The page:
Is there a chance with computer programs and systems (NASDAQ: CPSI) with 22% undervaluation?

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<p class = "canvas-atom canvas-text Mb (1.0em) Mb (0) – sm Mt (0.8em) – sm" type = "text" content = "We are going to use a method today to estimate the intrinsic value of computers Programs and Systems, Inc. (NASDAQ: CPSI) by estimating the company's future cash flows and discounting them to their present value. This is done with the Discounted Cash Flow (DCF) model. It may sound complicated, but it's actually quite simple! "Data-reactid =" 27 "> Today we will go through a method of estimating the intrinsic value of computer programs and systems, Inc. (NASDAQ: CPSI) by estimating the company. Future cash flows and discounting them to present value (Discounted Cash Flow, DCF ) That may sound complicated, but it is actually quite simple.

<p class = "canvas-atom canvas-text Mb (1.0em) Mb (0) – sm Mt (0.8em) – sm" type = "text" content = "We generally believe that the value of a company is the present is the value of all the cash it will generate in the future, but one DCF is just one valuation metric among many and it is not without errors. If you want to learn more about the intrinsic value, you should take a look at the DCF Simply Wall St analysis modelWe generally believe that the value of a company is the present value of all cash that it will generate in the future. Deficiencies: Whoever knows more about the inner world? Want to experience value, should read the analysis model Simply Wall St.

<p class = "canvas-atom canvas-text Mb (1,0em) Mb (0) – sm Mt (0,8em) – sm" type = "text" content = " Check out our latest analysis for computer programs and systems "data-reactid =" 29 "> Check out our latest analysis for computer programs and systems

Are computer programs and systems adequately evaluated?

We use the two-stage growth model, which means that we only consider two stages of company growth. In the initial phase, the company may have a higher growth rate, and in the second phase it is usually assumed that the growth rate will be stable. First, we need to get estimates of the cash flows over the next ten years. Wherever possible, we use analyst estimates. However, if these are not available, we extrapolate the previous free cash flow (FCF) from the most recent estimate or the most recently reported value. We expect companies with shrinking free cash flow to slow down their rate of shrinkage and that companies with growing free cash flow will slow down their growth rate during this period. We do this to take into account that growth tends to slow down more in the early years than in later years.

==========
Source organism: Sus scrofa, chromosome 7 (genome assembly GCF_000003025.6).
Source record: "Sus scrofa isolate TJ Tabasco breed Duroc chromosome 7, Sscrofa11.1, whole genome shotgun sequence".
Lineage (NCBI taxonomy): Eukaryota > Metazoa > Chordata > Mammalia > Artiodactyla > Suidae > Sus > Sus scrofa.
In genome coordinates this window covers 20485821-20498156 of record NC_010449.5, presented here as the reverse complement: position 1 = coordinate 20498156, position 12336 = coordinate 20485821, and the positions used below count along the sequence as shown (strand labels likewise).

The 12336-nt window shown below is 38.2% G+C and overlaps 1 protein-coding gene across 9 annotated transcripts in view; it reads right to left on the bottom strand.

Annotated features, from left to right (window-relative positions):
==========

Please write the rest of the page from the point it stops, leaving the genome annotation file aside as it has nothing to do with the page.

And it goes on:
In general, we assume that a dollar is more valuable today than a dollar in the future. Therefore, we have to discount the sum of these future cash flows to get a present value estimate:

Estimation of 10-year free cash flow (FCF)

2020 2021 2022 2023 2024 2025 2026 2027 2028 2029
FCF Leverage ($ million) $ 35.0 million $ 32.6 million $ 34.3 million $ 34.4 million $ 34.3 million $ 34.4 million $ 34.7 million $ 35.0 million $ 35.5 million $ 36.0 million
Growth rate Estimated source Analyst x2 Analyst x1 Analyst x1 Analyst x1 Analyst x1 Estimate at 0.33% Estimate at 0.76% Estimate at 1.05% Est @ 1.26% 1.4% estimate
Present value ($. Million) reduced by 8.4% $ 32.2 $ 27.8 $ 26.9 $ 24.9 $ 22.9 $ 21.2 $ 19.7 $ 18.4 $ 17.2 $ 16.1

<p class = "canvas-atom canvas-text Mb (1,0em) Mb (0) – sm Mt (0,8em) – sm" type = "text" content = "("Est" = FCF growth rate, estimated by Simply Wall St)
Present value of 10-year cash flow (PVCF) = US $ 227 million data-reactid = "36">("Est" = FCF growth rate, estimated by Simply Wall St)
Present value of 10-year cash flow (PVCF) = $ 227 million

We now have to calculate the final value, which takes into account all future cash flows after this ten-year period. A very conservative growth rate is used for several reasons, which a country's GDP growth cannot exceed. In this case, we used the interest rate on 10-year government bonds (1.7%) to estimate future growth. As in the 10-year growth period, the future cash flows are discounted to their current value with an equity cost rate of 8.4%.

<p class = "canvas-atom canvas-text Mb (1,0em) Mb (0) – sm Mt (0,8em) – sm" type = "text" content = "Terminal value (TV)= FCF2029 × (1 + g) ÷ (r – g) = US $ 36 million × (1 + 1.7%) ÷ 8.4% – 1.7%) = US $ 552 million data reactide = "38">Terminal value (TV)= FCF2029 × (1 + g) ÷ (r – g) = $ 36 million × (1 + 1.7%) ÷ 8.4% – 1.7%) = $ 552 million

<p class = "canvas-atom canvas-text Mb (1,0em) Mb (0) – sm Mt (0,8em) – sm" type = "text" content = "Present value of the final value (PVTV)= TV / (1 + r)10= $ 552 million (1 + 8.4%)10= US $ 247 million data-reactid = "39">Present value of the final value (PVTV)= TV / (1 + r)10= $ 552 million (1 + 8.4%)10= $ 247 million